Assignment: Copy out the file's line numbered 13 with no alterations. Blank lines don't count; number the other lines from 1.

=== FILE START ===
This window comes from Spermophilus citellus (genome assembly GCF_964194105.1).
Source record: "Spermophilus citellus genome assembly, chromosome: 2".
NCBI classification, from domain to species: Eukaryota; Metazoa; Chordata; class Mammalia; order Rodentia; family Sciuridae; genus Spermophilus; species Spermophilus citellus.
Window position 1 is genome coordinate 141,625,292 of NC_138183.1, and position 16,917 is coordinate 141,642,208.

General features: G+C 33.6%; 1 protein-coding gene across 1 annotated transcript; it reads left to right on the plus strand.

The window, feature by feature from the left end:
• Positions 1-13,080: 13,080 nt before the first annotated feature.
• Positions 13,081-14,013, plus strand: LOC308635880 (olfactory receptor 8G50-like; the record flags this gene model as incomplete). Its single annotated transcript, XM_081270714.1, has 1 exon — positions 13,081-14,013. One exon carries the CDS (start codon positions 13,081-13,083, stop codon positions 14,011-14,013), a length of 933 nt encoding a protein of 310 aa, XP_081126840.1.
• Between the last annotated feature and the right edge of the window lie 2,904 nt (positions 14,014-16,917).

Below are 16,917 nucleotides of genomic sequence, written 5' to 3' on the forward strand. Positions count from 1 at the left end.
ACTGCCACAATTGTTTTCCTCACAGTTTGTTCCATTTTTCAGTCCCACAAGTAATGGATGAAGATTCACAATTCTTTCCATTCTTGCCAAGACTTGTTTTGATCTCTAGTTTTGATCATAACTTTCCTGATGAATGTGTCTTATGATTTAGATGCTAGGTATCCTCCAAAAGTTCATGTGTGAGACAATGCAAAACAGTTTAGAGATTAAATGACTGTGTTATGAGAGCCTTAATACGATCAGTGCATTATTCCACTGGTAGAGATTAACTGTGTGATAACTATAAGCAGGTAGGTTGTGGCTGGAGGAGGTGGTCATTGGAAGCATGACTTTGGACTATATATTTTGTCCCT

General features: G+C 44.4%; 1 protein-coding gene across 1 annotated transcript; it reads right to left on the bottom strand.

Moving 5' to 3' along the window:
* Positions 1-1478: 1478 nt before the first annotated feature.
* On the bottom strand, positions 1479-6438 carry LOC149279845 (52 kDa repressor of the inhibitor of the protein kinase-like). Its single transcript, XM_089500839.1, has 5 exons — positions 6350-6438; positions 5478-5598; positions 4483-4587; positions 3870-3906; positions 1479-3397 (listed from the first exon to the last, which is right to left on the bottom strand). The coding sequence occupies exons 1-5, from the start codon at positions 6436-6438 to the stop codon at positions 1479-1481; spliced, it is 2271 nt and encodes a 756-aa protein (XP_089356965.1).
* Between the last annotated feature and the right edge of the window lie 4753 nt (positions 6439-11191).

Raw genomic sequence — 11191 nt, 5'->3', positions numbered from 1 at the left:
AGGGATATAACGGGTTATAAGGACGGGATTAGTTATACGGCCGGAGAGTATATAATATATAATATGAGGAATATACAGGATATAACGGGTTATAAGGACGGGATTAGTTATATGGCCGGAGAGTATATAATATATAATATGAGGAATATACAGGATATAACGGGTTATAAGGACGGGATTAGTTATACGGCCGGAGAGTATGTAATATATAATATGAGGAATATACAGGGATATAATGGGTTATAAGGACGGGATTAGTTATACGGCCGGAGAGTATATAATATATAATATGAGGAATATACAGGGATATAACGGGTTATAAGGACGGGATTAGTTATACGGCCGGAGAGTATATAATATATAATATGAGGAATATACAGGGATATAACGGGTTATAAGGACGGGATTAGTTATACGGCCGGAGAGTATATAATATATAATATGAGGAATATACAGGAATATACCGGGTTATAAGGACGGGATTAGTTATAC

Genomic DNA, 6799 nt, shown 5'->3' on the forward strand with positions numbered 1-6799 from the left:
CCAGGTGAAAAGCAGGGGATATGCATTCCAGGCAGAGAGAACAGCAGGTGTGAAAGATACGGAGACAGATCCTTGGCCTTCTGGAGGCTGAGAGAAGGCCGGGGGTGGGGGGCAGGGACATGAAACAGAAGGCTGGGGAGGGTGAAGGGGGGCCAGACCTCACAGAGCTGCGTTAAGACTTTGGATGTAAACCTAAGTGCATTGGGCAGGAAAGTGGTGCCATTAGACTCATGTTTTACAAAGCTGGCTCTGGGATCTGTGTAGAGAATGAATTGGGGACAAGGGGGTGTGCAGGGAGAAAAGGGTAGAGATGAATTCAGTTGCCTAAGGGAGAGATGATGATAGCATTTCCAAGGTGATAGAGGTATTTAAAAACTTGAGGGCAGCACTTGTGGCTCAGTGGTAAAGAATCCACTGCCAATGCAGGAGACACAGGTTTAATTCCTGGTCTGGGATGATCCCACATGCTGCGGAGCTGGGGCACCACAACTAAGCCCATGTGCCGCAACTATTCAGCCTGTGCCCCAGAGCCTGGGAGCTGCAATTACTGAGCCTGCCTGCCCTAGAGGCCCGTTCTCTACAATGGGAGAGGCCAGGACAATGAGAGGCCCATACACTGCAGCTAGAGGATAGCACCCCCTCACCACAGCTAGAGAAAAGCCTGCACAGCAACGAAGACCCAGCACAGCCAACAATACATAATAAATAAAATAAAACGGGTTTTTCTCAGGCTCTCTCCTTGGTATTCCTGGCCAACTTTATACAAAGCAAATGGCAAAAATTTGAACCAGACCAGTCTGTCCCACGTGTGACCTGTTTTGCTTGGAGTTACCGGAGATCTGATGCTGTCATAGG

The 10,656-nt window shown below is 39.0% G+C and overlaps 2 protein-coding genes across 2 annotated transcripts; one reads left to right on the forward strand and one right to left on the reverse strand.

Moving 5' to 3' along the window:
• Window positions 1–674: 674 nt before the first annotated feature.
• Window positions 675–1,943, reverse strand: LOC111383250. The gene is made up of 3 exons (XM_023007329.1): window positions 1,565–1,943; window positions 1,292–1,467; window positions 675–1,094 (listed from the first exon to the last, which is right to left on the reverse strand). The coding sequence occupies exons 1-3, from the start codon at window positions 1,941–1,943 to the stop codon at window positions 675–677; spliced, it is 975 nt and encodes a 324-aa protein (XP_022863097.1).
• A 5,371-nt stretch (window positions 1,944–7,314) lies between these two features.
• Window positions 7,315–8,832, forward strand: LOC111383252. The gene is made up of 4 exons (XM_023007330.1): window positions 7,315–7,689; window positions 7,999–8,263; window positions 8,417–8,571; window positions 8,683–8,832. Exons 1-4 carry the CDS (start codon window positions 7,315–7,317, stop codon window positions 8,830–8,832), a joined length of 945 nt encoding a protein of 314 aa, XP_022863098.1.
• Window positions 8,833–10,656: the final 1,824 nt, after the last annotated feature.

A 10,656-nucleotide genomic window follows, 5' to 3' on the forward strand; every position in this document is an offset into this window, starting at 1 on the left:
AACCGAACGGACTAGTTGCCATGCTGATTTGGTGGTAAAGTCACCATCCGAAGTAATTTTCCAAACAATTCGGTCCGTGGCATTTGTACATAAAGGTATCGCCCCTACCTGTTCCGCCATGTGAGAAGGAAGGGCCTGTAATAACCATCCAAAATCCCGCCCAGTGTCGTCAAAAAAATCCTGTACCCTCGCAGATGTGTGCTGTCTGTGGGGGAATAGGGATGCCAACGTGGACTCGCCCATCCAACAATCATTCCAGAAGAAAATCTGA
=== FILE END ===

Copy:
Moving 5' to 3' along the window: